One of the many people Josef K. seeks out to consult on his case is a bizarre court painter named Titorelli. Titorelli explains the possible outcomes of Josef's trial as follows:
"There are three possibilities: actual acquittal, apparent acquittal, and protraction."
Actual acquittal - Titorelli cannot help with this one. It is very rare, and relies on factors outside his control. Tant pis!
Apparent acquittal - "It means the charge against you is dropped for the moment but continues to hover over you, and can be reinstated the moment an order comes from above. The files remain in circulation; following the law court's normal routine they are passed on to the higher courts, come back to the lower ones, swinging back and forth with larger or smaller oscillations, longer or shorter interruptions. These paths are unpredictable. Externally it may sometimes appear that everything has been long since forgotten, the file has been lost, and the acquittal is absolute... No file is ever lost, and the court never forgets." I know, sounds pretty Great, right?
Aand, Door #3:
Protraction - "Protraction is when the trial is constantly kept at the lowest stage. This doesn't require the same effort it takes to secure an apparent acquittal, but it does require a much higher level of vigilance. You can't let the trial out of your sight; you have to visit the relevant judge at regular intervals, and any extra chance you get as well, and try to keep him as well disposed as possible in all ways; if you don't know the judge personally, you have to try to influence him through judges you do know, although you still don't dare dispense with the direct conferences. If nothing is omitted in this respect, you can be sufficiently assured that the trial will never progress beyond its initial stage. The trial doesn't end of course, but the defendant is almost as safe from a conviction as he would be a free man." Hrm... Is this really my best option? Why does this not seem like a good thing?
In the end, the conclusion of Josef K.'s trial is as arbitrary as the beginning.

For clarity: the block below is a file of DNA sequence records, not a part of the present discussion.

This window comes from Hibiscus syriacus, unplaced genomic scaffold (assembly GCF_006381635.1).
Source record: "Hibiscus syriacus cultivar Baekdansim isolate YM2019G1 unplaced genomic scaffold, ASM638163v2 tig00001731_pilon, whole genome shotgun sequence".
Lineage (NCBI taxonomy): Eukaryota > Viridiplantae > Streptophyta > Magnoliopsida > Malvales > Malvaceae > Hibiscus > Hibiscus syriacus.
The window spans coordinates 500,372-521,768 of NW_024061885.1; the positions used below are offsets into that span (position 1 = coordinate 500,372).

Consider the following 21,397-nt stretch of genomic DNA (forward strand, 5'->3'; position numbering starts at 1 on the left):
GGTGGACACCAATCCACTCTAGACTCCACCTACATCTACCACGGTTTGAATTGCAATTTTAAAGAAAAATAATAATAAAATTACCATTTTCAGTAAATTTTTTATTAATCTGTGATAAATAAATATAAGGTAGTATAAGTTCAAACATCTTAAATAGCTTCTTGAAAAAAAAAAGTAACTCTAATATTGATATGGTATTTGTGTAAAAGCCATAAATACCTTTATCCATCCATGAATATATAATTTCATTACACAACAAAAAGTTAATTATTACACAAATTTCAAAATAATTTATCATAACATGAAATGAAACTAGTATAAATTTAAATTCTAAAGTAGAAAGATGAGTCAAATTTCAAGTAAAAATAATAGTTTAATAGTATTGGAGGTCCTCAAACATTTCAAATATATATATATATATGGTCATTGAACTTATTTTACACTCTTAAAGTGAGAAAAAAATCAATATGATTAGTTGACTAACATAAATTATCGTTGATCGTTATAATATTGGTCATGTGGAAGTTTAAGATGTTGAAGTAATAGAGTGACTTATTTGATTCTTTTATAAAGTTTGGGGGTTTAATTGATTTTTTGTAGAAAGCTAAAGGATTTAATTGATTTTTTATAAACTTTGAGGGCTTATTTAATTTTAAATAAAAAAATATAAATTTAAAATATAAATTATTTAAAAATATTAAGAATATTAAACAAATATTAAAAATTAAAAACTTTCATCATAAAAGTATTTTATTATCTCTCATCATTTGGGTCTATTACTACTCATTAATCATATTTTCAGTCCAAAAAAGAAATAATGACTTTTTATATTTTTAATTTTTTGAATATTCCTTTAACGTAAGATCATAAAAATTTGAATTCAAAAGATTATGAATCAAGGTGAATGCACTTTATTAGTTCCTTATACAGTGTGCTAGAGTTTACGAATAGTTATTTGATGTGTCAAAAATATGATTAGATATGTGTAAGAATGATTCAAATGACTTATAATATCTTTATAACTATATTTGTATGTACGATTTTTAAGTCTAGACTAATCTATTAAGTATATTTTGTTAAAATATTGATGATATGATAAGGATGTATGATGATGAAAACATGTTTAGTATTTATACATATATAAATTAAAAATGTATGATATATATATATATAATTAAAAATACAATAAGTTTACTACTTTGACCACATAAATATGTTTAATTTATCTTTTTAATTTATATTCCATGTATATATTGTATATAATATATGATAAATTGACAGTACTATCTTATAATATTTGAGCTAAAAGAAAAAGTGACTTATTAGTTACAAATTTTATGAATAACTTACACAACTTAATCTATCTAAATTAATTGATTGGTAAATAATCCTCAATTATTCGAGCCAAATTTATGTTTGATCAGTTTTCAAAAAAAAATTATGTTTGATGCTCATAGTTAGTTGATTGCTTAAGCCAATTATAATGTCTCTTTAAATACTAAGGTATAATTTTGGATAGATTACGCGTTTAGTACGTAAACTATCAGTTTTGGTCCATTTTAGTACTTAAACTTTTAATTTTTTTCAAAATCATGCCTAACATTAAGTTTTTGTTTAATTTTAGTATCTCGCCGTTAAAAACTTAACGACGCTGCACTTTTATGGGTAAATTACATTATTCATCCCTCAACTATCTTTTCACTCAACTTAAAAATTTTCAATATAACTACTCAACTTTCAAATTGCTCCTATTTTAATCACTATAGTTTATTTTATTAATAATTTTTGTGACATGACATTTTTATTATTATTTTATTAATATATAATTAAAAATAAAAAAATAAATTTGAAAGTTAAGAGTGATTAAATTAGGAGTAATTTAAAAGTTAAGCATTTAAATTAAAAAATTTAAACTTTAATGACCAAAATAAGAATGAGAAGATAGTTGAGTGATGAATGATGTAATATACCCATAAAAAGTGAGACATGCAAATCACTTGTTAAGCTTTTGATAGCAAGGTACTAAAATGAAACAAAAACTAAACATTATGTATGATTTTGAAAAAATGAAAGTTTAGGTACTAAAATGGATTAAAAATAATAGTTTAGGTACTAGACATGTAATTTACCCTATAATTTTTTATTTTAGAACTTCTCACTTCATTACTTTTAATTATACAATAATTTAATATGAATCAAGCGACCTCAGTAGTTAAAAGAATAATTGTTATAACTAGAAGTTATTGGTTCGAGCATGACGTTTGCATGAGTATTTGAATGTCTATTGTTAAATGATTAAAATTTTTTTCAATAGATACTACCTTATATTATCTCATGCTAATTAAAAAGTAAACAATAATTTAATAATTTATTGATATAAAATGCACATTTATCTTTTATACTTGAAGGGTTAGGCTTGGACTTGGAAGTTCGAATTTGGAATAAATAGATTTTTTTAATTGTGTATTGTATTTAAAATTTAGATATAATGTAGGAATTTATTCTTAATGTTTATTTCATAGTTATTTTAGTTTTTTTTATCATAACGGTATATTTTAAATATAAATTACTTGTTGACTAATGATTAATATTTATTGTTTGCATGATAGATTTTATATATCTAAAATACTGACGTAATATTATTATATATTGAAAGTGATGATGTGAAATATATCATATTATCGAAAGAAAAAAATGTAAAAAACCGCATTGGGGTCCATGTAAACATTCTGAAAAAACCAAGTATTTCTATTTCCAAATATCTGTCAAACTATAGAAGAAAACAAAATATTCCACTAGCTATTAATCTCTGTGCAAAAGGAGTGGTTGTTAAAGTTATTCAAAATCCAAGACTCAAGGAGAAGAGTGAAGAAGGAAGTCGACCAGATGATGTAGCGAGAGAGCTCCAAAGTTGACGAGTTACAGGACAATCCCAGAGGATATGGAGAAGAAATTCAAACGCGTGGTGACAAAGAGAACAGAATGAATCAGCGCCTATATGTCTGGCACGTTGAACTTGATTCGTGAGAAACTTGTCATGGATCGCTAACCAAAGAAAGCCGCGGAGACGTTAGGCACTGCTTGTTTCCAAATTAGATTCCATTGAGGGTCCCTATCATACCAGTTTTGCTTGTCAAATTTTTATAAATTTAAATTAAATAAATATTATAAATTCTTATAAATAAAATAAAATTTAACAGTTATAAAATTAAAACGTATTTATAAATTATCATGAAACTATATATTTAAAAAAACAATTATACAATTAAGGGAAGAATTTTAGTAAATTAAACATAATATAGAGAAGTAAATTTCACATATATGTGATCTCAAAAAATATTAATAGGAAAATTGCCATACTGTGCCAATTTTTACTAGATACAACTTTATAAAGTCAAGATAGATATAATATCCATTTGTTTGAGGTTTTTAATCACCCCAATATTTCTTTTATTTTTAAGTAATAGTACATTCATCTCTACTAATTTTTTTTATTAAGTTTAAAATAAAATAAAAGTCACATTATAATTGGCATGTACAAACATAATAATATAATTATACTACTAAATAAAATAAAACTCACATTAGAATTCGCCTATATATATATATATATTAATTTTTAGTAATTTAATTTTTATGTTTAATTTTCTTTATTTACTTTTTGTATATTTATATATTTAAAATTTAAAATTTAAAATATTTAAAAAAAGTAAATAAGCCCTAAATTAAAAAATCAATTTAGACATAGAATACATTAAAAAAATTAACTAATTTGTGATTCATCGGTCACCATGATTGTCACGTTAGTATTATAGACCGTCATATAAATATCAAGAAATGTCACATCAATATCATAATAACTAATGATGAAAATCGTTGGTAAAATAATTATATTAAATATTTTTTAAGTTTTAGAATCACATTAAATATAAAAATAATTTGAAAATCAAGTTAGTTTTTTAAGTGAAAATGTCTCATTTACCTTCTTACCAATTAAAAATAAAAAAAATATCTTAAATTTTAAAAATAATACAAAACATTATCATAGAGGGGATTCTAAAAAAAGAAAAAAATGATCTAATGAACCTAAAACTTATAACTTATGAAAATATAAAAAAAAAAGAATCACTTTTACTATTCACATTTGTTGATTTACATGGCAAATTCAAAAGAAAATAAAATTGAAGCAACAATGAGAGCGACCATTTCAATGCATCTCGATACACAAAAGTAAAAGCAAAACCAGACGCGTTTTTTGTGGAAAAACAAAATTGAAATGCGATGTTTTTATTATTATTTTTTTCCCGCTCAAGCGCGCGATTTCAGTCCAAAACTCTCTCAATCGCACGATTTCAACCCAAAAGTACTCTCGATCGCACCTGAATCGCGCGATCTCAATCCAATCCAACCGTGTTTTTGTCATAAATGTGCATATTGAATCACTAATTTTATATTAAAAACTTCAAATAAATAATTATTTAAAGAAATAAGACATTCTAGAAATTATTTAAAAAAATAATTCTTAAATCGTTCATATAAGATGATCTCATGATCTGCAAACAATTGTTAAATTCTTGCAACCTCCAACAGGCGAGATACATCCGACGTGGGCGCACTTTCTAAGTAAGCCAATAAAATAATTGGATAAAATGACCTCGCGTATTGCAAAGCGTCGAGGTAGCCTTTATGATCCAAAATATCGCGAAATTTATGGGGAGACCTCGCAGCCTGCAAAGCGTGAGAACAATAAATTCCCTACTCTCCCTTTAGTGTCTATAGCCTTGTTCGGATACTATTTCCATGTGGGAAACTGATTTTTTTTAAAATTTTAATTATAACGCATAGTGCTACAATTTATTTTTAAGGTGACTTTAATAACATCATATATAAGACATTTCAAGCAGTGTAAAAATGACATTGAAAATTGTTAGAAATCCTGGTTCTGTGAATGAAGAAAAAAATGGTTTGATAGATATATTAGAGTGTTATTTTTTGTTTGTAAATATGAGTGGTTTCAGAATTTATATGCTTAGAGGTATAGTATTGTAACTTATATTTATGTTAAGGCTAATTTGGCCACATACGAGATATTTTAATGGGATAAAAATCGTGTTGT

A priest, to Josef K: "The judgment isn't simply delivered at some point; the proceedings gradually merge into the judgment."
Josef K., on the guards who come to take him away:
- "He was nauseated by the cleanliness of their faces."
- "Why did they send you of all people?"
- "There would be nothing heroic in resistance."
- "Moonlight lay everywhere [in the quarry] with the naturalness and serenity no other light is granted."
"He could not rise entirely to the occasion, he could not relieve the authorities of all their work; the responsibility for this final failure lay with whoever had denied him the remnant of strength necessary to do so."
One last flicker of hope before the climax:
"Like a light flicking on, the casements of a window flew open, a human figure, faint and insubstantial at that distance and height, leaned far out abruptly, and stretched both arms out even further. Who was it? A friend? A good person? Someone who cared? Someone who wanted to help? Was it just one person? Was it everyone? Was there still help?"
Josef, to himself, after the knife has been plunged in his heart:
"Where was the judge he'd never seen? Where was the high court he'd never reached?"
I know, rather a dark way to spend this beauteous Sunday. No more Kafka now, I mean it. Anybody wanna peanut? Onwards to Anne of Yellow Canopies and Canadians, hey? Vous pouvez me joindre, si vous en voulez.